Something new: Moon Pulsar Rear Light is a next generation COB LED rear bicycle light with an impressive 25 lumen for a price tag of just £14.99.
The Niterider Sentinel 40 Rear Light offers 40 lumen of light and creates “laser lanes” to encourage traffic to pass with care. Road.cc gave this innovative light a rating of 4/5.
Know the law on bike lights
In the UK, it’s illegal to cycle on a public road after dark without lights and reflectors. Exactly which lights and reflectors, where to fit them and when to light up, is defined by the Road Vehicles Lighting Regulations.
It’s not that easy to work out from the various regulations and amendments exactly what you are required by law to use for bike lights and the chances are that if you have a bright white light at the front and a bright red light at the rear you will not fall foul of the police.
This is also presumably the case with pedal reflectors. While the law requires front and rear reflectors on pedals most clipless pedals do not have these. Some bike shoes have reflectors in-built but not many.
However, if you are involved in an accident at night, any slight illegality with respect to your lights or reflectors may be regarded as contributory negligence so it’s worth knowing what the law requires.
RVLR: Nine salient points
- Lights (and reflectors) are required on a pedal cycle only between sunset and sunrise.
- Lights (and reflectors) are not required when the bike is stationary or being pushed along the roadside.
- When they are required, the lights and reflectors must be clean and working properly.
- Front lights must be white and positioned centrally or offside, up to 1500mm from the ground, aligned towards and visible from the front.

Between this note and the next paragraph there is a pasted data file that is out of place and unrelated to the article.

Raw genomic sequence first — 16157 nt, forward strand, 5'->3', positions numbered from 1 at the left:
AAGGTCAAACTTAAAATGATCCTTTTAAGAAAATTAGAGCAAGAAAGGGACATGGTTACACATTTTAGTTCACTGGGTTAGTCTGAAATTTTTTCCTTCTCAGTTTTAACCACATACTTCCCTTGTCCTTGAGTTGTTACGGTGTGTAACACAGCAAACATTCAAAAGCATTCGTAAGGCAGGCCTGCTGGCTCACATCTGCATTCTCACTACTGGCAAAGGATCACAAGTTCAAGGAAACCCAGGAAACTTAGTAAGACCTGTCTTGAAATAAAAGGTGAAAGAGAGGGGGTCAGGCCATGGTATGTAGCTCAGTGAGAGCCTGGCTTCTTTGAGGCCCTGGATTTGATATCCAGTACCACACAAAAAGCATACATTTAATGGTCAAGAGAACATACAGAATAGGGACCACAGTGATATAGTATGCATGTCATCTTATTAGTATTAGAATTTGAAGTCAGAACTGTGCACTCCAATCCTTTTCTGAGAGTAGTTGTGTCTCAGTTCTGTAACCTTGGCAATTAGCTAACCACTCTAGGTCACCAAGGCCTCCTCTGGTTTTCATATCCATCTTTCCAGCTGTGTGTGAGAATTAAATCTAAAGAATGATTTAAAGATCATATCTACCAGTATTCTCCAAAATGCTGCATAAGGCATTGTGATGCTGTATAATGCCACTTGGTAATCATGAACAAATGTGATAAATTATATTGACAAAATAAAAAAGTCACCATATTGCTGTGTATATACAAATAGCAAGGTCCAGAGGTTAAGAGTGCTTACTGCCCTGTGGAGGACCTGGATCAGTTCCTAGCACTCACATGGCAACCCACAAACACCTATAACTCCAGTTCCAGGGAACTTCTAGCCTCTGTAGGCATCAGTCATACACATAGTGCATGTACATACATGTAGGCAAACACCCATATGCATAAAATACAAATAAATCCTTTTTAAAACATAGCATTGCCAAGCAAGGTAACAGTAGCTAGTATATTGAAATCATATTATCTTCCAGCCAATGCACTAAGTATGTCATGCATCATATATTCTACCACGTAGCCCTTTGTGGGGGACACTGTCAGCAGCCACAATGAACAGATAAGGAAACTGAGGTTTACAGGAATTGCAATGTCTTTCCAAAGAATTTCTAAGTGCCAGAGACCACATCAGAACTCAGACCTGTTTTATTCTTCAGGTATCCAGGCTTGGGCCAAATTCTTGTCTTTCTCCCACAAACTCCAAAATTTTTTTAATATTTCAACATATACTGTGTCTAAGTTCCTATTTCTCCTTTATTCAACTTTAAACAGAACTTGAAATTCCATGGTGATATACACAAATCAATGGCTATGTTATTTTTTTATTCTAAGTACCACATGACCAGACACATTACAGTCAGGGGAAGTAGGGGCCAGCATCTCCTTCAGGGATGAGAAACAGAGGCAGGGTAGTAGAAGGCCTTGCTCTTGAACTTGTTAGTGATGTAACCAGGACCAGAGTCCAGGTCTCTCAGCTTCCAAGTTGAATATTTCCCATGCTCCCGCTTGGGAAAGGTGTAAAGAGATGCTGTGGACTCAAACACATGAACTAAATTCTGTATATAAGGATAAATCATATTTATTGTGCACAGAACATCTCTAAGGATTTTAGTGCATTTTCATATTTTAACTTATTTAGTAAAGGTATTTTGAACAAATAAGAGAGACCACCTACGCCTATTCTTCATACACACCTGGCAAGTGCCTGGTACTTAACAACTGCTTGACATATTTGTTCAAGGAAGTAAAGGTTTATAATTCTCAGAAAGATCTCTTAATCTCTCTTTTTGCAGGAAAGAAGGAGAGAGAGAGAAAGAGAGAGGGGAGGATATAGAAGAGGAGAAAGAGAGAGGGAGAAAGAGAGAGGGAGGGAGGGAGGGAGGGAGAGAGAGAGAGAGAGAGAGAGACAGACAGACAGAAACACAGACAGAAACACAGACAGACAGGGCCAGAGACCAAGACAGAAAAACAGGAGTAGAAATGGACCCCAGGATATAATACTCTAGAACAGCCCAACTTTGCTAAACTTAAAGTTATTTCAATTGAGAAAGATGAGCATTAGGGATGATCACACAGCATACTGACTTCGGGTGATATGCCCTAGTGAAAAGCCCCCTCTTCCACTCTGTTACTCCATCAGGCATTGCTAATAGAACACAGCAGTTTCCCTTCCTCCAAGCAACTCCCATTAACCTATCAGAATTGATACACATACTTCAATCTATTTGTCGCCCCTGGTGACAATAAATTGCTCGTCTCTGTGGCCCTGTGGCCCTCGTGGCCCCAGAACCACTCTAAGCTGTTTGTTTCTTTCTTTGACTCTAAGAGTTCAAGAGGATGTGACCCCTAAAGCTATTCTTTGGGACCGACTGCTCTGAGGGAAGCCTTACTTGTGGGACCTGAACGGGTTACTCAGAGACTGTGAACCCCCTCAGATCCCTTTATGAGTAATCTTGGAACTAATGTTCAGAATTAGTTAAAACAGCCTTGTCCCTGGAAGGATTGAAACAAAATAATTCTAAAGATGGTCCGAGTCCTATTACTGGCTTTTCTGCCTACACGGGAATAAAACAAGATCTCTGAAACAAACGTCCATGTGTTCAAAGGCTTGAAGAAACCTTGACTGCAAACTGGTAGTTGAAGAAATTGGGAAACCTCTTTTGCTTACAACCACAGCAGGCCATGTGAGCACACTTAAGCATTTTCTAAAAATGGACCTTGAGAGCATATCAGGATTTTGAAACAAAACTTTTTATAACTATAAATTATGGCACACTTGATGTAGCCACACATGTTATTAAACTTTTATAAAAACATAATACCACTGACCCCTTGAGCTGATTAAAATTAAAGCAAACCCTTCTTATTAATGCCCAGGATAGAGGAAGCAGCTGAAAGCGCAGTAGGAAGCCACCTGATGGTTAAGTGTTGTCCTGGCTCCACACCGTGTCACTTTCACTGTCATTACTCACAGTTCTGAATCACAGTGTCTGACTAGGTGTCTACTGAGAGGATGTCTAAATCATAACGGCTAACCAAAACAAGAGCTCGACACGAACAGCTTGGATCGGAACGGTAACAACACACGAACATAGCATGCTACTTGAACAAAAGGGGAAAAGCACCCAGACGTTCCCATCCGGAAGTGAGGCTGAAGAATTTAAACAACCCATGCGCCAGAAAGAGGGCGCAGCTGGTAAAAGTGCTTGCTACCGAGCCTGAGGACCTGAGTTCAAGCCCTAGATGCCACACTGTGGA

- Front lights must be capable of emitting a steady light and they must be marked as conforming to BS6102/3 or an equivalent EC standard. If capable of emitting only a flashing light, it must emit at least 4 “candela”.
- Rear lights must show a red light, be positioned centrally or offside, between 350mm and 1500mm from the ground, at or near the rear, aligned towards and visible from behind.
- Rear lights must be capable of emitting a steady light and marked as conforming to BS3648, or BS6102/3, or an equivalent EC standard. If capable of emitting only a flashing light, it must emit at least 4 candela.
- A rear reflector is required. It must be red and marked BS6102/2 (or equivalent), positioned centrally or offside, between 250mm and 900mm from the ground, at or near the rear, aligned towards and visible from behind.
- Four pedal reflectors required, coloured amber and marked BS6102/2 (or equivalent), positioned so that one is plainly visible to the front and another to the rear of each pedal.
- Bikes manufactured before October 1990 can have any kind of white front lamp that is visible from a reasonable distance.
- Pre-October 1985 cycles don’t need pedal reflectors
- Extra lamps and reflectors are legal so long as they are the right colour and in the right position. That is, white at the front and red at the rear.
- These extra lights do not have to comply with any standards, but it’s illegal to use some designs of lamp or reflector that have specific other uses.
The 2005 RVLR amendment finally allowed the legal use of a flashing light on a pedal cycle, provided it flashes between 60 and 240 times per minute (1 – 4Hz). Even better, a flashing light is above the law without any other static lights.
Go the extra mile
It’s not only lights that will help to keep you safe on darker mornings and nights. Wearing a hi-viz cycling jacket, adding a hi-viz vest, covering your rucksack in a hi-viz cover or attaching reflective arm and leg bands will add to your visibility and give other road users a better chance of spotting you.
Be safe, be seen.